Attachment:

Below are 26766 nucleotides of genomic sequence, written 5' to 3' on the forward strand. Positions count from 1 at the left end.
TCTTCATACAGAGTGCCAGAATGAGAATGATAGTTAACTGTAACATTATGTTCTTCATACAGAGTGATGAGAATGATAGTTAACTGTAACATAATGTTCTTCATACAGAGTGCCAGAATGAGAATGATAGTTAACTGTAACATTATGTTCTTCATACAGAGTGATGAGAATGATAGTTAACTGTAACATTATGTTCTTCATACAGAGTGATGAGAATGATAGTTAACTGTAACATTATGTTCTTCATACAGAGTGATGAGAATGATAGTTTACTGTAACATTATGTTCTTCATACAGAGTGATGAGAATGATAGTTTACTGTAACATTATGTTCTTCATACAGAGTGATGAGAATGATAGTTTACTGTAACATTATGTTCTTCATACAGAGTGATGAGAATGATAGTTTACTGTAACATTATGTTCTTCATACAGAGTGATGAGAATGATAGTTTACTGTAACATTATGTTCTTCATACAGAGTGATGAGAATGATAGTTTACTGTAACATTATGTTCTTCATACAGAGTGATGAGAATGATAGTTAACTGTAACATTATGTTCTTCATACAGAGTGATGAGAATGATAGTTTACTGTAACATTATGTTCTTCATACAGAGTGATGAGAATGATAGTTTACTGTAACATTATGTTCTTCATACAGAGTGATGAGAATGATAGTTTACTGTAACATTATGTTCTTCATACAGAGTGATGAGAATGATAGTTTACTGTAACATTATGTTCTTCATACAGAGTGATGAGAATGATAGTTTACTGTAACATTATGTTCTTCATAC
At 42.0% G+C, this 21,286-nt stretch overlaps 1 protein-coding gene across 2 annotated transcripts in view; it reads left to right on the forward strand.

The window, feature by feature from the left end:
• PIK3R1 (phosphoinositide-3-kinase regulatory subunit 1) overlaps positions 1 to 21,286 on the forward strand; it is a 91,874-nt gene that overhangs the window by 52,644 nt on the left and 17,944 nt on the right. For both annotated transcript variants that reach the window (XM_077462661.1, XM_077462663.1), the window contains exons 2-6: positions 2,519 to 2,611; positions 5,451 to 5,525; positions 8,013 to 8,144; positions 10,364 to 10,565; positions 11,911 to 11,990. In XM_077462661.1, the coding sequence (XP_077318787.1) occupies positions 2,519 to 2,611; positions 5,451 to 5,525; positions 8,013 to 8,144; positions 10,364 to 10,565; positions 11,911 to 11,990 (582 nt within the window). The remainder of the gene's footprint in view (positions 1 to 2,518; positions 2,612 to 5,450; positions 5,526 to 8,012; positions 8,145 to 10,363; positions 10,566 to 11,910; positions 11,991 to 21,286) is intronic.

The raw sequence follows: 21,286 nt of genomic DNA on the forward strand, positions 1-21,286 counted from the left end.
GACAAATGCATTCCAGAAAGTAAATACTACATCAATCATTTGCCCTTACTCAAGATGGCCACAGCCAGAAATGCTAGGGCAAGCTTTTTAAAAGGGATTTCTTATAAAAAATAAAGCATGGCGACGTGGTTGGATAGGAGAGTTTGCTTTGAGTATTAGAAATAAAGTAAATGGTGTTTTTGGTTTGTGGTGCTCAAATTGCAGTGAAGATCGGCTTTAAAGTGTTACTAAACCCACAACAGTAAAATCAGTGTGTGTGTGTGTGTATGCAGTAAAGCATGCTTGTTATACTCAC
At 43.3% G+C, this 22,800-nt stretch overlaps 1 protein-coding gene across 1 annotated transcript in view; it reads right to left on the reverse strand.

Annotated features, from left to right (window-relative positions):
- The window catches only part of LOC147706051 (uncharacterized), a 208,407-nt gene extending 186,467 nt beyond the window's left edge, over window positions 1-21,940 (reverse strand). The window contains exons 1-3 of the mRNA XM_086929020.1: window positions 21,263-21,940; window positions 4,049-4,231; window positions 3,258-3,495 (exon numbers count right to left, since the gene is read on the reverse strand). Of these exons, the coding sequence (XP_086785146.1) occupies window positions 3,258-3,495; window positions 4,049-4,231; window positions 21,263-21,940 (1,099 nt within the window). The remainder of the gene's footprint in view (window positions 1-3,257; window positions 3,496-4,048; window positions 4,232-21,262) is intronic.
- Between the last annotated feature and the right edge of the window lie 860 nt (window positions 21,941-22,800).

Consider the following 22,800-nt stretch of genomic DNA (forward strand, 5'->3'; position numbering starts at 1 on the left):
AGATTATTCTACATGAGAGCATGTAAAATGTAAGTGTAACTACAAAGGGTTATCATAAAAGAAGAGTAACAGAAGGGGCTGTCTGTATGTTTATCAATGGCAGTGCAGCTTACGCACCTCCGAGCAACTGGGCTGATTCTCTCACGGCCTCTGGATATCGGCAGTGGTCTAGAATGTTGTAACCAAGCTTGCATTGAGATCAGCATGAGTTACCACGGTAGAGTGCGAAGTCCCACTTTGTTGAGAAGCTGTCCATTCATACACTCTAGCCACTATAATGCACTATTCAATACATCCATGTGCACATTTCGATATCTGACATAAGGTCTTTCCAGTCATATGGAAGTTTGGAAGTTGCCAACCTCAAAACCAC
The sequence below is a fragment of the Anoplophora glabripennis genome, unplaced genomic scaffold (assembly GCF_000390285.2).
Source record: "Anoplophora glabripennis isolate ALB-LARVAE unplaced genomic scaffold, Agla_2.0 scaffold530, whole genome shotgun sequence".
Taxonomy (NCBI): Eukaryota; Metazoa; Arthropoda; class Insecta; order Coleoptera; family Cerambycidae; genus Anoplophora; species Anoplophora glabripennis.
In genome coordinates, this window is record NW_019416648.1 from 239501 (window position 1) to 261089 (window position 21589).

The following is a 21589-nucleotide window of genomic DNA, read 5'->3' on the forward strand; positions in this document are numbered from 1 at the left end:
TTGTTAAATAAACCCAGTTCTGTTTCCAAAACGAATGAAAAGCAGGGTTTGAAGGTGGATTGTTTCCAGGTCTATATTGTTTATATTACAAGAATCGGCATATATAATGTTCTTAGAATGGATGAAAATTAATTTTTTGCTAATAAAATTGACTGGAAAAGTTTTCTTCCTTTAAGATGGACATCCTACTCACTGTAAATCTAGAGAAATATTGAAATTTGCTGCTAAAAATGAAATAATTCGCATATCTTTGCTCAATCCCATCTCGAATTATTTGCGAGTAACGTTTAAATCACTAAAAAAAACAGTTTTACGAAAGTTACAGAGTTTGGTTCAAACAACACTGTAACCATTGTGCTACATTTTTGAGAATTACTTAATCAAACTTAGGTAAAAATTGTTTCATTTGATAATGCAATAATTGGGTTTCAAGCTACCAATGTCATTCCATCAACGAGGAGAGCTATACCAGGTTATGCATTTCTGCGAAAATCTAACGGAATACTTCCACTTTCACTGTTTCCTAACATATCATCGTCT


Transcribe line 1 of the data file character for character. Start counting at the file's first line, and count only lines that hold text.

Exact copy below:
Below are 26766 nucleotides of genomic sequence, written 5' to 3' on the forward strand. Positions count from 1 at the left end.